The European Securities and Markets Authority (ESMA) has published a speech given by its chairman, Steven Maijoor, at the Luxembourg Stock Exchange Day. The speech is entitled Priorities of a Capital Markets Union (CMU).

At the beginning of his speech Mr Maijoor refers to the financial crisis and that the European Central Bank has embarked on a massive Public Sector Purchase Programme to fight deflationary risks and achieve price stability. However, he adds that monetary policy alone is, and will not be sufficient and should be supported by policy initiatives introducing structural reforms. Increasing the role and performance of capital markets should be an important part of these structural reforms.

Mr Maijorr then comments on two areas where he believes that progress is especially important to move forward towards a CMU:

  • investors need to participate in the CMU; and
  • a European-wide comprehensive supervisory approach is needed.

Mr Maijoor explains that a successful capital market requires active participation by investors, including retail investors. However, a high level of investor protection is essential for a successful CMU. Only when investors feel sufficiently protected will they be willing to enter financial markets. Restoring investors’ trust is primarily the responsibility of the financial sector, but regulation and supervision should support this process. Whilst the early phase of the regulatory response to the financial crisis focused on stability and prudential objectives, Mr Maijoor states that that later regulatory measures, like MiFID II / MiFIR and packaged retail and insurance-based investment products (PRIIPs) are designed to ensure a significantly safer environment for investors.

Mr Maijoor then touches on some of the more concrete proposals which he believes could further contribute to investor protection and develop further a pan-European asset management sector benefitting investors:

  • investors currently benefit from a detailed set of rules on remuneration and cost disclosures via the undertakings for collective investment in transferable securities (UCITS) key information document. However, Mr Maijoor states that more is needed than transparency alone. He adds that there are still widely varying practices on the substance of what are common costs and expenses of retail investment products for investors across the EU. Further harmonisation of those costs and expenses should be considered;
  • experience has shown the difficulties of disclosing comprehensive and relevant information on costs in a table or a summary cost indicator. Mr Maijoor feels that it would be in industry’s interest to complement the information on cost disclosure via setting up reliable on-line calculators or central databases on the costs of these funds; and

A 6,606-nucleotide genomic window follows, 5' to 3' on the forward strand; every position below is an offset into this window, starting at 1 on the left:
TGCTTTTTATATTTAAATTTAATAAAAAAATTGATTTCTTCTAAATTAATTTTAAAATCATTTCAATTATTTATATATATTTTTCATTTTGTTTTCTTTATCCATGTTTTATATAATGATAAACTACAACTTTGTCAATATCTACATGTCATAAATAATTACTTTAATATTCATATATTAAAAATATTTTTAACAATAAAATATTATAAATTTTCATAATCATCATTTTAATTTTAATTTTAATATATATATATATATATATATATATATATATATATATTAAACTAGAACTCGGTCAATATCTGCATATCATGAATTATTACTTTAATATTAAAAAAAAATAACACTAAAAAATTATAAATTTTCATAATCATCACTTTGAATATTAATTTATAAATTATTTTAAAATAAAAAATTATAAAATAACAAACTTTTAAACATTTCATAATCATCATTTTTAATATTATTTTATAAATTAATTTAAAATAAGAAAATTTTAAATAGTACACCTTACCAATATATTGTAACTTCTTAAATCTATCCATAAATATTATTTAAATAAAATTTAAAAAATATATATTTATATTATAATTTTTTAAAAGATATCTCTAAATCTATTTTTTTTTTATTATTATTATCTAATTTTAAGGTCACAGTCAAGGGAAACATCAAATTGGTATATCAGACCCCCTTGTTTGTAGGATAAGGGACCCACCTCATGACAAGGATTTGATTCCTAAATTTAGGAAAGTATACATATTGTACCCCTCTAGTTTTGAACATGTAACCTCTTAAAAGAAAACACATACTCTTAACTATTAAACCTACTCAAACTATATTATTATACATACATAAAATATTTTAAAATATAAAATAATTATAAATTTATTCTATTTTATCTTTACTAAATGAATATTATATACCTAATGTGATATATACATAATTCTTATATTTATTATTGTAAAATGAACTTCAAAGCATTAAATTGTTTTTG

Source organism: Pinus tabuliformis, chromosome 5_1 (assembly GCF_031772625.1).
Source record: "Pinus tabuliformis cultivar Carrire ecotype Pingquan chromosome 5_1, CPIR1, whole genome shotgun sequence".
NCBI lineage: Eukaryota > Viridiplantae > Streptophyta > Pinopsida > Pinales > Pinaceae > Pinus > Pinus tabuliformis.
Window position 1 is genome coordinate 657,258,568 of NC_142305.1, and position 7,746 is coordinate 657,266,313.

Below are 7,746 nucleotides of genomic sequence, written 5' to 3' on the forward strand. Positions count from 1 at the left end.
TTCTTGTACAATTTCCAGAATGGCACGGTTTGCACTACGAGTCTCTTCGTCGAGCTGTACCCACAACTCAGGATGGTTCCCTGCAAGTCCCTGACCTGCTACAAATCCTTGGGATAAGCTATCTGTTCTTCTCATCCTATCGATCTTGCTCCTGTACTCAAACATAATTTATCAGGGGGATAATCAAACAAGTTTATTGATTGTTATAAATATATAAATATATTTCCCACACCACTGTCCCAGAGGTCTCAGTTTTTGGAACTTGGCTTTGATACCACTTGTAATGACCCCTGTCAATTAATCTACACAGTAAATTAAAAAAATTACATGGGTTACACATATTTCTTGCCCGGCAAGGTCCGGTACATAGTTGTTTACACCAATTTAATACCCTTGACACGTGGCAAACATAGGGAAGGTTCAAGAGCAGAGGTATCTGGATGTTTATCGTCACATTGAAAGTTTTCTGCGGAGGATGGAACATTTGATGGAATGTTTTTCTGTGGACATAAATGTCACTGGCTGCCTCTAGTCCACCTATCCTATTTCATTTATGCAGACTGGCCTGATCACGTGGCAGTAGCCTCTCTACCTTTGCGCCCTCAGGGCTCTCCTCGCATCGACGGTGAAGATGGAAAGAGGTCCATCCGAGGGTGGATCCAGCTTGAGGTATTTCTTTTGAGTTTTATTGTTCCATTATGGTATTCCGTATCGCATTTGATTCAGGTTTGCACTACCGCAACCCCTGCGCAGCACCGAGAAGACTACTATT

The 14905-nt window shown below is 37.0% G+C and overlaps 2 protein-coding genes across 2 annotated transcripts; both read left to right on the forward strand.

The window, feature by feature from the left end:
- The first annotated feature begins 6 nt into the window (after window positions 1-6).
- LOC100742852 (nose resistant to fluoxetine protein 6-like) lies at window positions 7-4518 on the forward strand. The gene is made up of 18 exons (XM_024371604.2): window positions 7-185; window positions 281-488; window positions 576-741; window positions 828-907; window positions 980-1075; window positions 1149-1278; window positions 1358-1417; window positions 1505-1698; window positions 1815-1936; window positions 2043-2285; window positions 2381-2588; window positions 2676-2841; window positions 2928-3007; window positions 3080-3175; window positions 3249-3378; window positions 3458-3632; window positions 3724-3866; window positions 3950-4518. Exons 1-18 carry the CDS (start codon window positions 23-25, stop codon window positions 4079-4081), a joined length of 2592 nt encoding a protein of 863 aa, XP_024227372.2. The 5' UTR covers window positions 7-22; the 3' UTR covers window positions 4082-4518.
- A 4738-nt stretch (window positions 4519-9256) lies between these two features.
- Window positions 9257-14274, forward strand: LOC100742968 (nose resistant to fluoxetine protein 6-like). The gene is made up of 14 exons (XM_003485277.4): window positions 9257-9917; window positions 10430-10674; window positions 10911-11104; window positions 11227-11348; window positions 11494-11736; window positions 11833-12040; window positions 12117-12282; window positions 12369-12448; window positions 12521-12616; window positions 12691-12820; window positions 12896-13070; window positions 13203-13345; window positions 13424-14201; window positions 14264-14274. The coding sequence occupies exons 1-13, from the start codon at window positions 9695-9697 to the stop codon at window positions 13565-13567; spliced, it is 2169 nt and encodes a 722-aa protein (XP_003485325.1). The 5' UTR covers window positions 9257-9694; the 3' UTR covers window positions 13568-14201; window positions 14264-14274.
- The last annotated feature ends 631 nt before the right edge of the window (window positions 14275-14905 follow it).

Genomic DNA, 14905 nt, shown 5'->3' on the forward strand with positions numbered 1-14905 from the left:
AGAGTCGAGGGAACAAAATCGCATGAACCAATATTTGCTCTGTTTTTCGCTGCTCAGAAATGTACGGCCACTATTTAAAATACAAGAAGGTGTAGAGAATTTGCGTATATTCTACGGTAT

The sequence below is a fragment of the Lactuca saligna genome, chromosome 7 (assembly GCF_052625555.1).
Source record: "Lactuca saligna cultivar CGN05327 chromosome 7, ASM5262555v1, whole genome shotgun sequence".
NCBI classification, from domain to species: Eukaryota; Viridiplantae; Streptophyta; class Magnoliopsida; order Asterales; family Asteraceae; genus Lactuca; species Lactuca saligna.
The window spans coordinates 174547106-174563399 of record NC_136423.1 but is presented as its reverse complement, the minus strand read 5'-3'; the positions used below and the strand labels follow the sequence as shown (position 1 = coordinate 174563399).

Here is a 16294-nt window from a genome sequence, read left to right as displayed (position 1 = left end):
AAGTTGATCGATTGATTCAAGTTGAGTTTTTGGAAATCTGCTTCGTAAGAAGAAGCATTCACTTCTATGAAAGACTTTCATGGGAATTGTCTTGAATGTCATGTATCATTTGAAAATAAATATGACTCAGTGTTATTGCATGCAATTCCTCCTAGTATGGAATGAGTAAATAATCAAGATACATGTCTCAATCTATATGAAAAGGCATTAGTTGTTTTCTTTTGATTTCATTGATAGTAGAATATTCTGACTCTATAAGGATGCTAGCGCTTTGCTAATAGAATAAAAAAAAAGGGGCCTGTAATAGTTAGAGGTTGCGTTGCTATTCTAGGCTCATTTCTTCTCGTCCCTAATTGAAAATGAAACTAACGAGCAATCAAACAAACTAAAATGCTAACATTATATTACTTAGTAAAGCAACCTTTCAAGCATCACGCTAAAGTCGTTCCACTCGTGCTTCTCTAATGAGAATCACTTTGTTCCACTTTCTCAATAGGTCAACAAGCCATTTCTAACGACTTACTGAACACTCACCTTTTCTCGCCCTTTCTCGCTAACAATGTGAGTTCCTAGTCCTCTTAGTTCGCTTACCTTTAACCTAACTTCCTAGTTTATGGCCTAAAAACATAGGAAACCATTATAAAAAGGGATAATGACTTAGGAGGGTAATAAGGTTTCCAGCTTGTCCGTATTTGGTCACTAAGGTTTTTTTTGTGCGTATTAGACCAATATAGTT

• national authorities have introduced additional requirements for UCITS and alternative investment funds which hampers cross-border marketing and passporting. The type of add-ons that national regulators can make, if any, needs to be specified. There should also be clarification on the division of competencies with regard to the rules of conduct for UCITS management companies that have established branches in a host member state to manage UCITS.

The last topic that Mr Maijoor covers is supervisory convergence. He states that currently there is substantial room for increased convergence of supervisory practices and approaches among national competent authorities. For example, ESMA’s recently published peer reviews of national supervisory practices regarding Best Execution and Clear, fair and not misleading information show substantial divergence between national regulators.

Mr Maijoor notes that supervisory convergence does not mean that we should aim to converge to a one size-fits-all approach. Rather instead it means that a consistent and effective application of the same rules is promoted and using sufficiently similar approaches for similar risks.

Mr Maijoor states that it would not be realistic to aim for full convergence in the period 2016 – 2020 and full convergence may not be needed in all areas. Therefore, ESMA will be identifying a select number of high priority areas on which it will focus its convergence activities.

View Priorities of a Capital Markets Union, 12 May 2015